Today President Barack Obama made the first-ever presidential visit to Hiroshima, site of the first use of nuclear weapons in warfare. That Obama was the first president to ever visit the city–where a single American bomb killed about a hundred thousand people–betrays a great deal about how we still can’t cope with the fact that the U.S. is the only nation in history to ever use nuclear weapons in anger.
Obama’s remarks were, as usual, eloquent and thoughtful:
Why do we come to this place, to Hiroshima? We come to ponder a terrible force unleashed in a not so distant past. We come to mourn the dead, including over 100,000 in Japanese men, women and children; thousands of Koreans; a dozen Americans held prisoner. Their souls speak to us. They ask us to look inward, to take stock of who we are and what we might become.
This is asking a lot–of both Obama himself and America as a whole. Obama can make well-reasoned, humane statements about the horrors of the Hiroshima bombing and war in general, but at the same time his administration continues to modernize our nuclear weapons stockpile. It’s been a few decades since the U.S. produced a completely new nuclear bomb, but modernization programs continue to this day.
“The United States maintains a modern arsenal of about 1,900 strategic nuclear warheads deployed on Intercontinental Ballistic Missiles (ICBMs), Submarine-Launched Ballistic Missiles (SLBMs), and Strategic Bombers,” the nonprofit Arms Control Association said in this December 2015 post. “The U.S. military is in the process of modernizing all of its existing strategic delivery systems and refurbishing the warheads they carry to last for the next 30-50 years.”
Obama is hardly the first president to face this quandary. We love to quote President Dwight Eisenhower on the costs of modern war and the dangers of the military-industrial complex, but seldom remember that during his eight years in office, he built thousands of nuclear bombs (the U.S. stockpile was a mere 299 in 1950, but had climbed to 18,638 by 1960). The closest Obama came to addressing his own ambivalence about nuclear weapons occurred about halfway through his remarks:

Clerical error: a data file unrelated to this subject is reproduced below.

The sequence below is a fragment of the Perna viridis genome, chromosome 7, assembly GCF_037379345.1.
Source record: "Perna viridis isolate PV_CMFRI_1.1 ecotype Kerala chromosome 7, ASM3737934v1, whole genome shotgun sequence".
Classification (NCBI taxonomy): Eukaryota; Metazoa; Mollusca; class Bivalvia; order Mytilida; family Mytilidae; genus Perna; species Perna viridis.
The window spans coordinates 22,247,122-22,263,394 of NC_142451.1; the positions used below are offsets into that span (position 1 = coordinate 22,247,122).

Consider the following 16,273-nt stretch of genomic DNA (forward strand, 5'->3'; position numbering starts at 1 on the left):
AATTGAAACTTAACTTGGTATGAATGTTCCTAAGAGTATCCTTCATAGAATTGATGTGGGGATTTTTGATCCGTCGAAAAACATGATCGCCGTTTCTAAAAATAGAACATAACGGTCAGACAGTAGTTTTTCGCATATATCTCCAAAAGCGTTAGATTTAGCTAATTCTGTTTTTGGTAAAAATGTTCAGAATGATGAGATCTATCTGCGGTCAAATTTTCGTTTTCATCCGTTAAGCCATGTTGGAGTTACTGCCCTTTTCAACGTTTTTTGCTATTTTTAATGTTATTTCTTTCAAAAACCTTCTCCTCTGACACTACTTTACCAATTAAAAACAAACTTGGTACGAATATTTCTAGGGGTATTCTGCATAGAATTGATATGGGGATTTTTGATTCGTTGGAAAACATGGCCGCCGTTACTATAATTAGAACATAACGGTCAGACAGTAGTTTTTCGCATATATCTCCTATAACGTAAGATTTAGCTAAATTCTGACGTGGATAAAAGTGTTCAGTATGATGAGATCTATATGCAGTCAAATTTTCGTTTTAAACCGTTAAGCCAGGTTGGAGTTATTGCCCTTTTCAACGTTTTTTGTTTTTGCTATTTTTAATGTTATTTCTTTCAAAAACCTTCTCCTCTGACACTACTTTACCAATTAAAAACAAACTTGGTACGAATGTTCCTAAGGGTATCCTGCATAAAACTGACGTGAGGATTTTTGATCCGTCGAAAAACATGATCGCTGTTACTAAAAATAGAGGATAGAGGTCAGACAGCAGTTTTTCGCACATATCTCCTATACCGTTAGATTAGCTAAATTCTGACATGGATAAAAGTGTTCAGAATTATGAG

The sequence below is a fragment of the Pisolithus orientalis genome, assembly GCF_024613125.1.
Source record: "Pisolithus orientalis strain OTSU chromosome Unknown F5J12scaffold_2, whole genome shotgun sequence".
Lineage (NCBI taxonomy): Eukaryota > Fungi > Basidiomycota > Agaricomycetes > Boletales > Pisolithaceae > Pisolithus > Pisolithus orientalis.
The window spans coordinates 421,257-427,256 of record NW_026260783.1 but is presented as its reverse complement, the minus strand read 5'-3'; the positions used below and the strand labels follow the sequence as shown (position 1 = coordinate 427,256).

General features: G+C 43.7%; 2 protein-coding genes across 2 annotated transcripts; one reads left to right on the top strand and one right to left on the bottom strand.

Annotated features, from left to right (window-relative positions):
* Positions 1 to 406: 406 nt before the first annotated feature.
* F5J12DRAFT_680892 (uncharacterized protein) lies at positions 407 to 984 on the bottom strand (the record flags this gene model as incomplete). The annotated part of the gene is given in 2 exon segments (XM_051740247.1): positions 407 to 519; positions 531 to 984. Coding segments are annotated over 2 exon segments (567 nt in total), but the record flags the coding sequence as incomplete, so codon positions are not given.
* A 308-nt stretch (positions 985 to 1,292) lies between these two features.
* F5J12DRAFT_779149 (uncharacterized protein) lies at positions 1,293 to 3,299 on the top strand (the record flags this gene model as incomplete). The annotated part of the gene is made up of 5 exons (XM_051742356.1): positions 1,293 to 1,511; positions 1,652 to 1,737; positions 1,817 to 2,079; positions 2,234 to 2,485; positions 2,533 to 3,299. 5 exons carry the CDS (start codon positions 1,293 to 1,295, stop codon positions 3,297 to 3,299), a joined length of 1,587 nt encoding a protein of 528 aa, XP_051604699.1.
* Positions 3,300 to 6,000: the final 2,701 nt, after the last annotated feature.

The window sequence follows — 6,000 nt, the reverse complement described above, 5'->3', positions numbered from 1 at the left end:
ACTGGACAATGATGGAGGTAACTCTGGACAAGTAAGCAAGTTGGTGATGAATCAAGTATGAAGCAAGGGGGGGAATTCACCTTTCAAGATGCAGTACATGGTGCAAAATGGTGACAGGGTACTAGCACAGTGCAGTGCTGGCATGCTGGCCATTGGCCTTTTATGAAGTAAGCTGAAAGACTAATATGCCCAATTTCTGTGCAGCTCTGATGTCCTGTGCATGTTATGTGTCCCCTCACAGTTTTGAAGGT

Still, every act of aggression between nations; every act of terror and corruption and cruelty and oppression that we see around the world shows our work is never done. We may not be able to eliminate man’s capacity to do evil, so nations–and the alliances that we’ve formed–must possess the means to defend ourselves. But among those nations like my own that hold nuclear stockpiles, we must have the courage to escape the logic of fear, and pursue a world without them.
It’s easy to think of this as an abstract issue far removed from our shores, but it really isn’t. In fact, I couldn’t help but think about Obama’s visit today in the context of a news release sent out yesterday by U.S. Senator Brian Schatz, D–Hawaii. That release talks up the millions of dollars in defense funding the senator said he helped secure for Maui.
“Today, the Senate Appropriations Committee approved a bipartisan defense appropriations bill for fiscal year 2017,” states the May 26 news release. “U.S. Senator Brian Schatz (D-Hawai‘i), a member of the Senate Appropriations Committee, helped secure $222 million for the Army’s High Performance Computing Modernization Program, which supports the Department of Defense’s Regional Supercomputers, including the Maui High Performance Computing Center.”
The U.S. military uses high performance computing for a variety of tasks and purposes. But it also has long played a role in the development and maintenance of the U.S. nuclear arsenal.
“High Performance Computing (HPC) has been a principal nuclear design tool since the beginning of the nuclear weapons program,” states this 2009 Defense Science Board report. “Following the cessation of nuclear testing in 1992, HPC has taken on the primary integrating role in ensuring the safety and reliability of the nuclear stockpile.”
This is America today. We say thoughtful things about the evils of warfare while building and modernizing the very weapons that make a future war between the world’s great powers indistinguishable from complete genocide.
Still, at the end of his remarks today, Obama noted that the way we feel about our actions at Hiroshima can change the world for the better. Yes, we’ve build the most dangerous engines of war in history, but that doesn’t mean we’re doomed to use them.
The world was forever changed here. But today, the children of this city will go through their day in peace. What a precious thing that is. It is worth protecting, and then extending to every child. That is the future we can choose–a future in which Hiroshima and Nagasaki are known not as the dawn of atomic warfare, but as the start of our own moral awakening.
The choice is ours, and our childrens’.
Photo of Little Boy, the atomic bomb dropped on Hiroshima: National Archives/Wikimedia Commons